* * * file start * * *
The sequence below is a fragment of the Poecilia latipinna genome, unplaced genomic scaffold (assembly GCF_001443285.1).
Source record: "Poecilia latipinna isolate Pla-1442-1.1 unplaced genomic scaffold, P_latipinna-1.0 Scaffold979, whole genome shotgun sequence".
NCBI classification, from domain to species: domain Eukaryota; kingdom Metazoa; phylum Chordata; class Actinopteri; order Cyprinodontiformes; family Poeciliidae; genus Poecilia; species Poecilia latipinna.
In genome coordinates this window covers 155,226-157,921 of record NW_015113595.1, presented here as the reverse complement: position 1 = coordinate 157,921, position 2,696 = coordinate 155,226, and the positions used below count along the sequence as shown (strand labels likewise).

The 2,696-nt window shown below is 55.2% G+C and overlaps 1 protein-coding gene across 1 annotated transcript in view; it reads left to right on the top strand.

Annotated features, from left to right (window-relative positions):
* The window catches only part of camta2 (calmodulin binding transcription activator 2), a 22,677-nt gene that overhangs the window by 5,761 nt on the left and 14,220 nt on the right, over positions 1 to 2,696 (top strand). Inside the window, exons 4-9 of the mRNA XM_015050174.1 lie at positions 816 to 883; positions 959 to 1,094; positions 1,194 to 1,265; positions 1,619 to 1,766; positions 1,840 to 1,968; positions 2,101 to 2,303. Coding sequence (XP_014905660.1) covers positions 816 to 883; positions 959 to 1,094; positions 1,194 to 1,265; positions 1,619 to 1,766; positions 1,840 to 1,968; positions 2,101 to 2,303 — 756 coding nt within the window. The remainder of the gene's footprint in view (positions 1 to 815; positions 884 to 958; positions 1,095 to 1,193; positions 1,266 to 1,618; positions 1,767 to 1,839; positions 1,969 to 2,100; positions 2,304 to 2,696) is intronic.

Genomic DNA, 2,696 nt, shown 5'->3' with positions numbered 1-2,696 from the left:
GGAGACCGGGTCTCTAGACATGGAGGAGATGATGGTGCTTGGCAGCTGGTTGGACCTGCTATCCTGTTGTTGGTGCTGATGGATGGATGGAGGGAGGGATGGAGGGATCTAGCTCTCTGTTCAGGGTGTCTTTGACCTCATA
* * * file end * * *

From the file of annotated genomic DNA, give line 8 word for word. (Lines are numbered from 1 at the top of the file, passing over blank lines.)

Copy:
Genomic DNA, 2,696 nt, shown 5'->3' with positions numbered 1-2,696 from the left: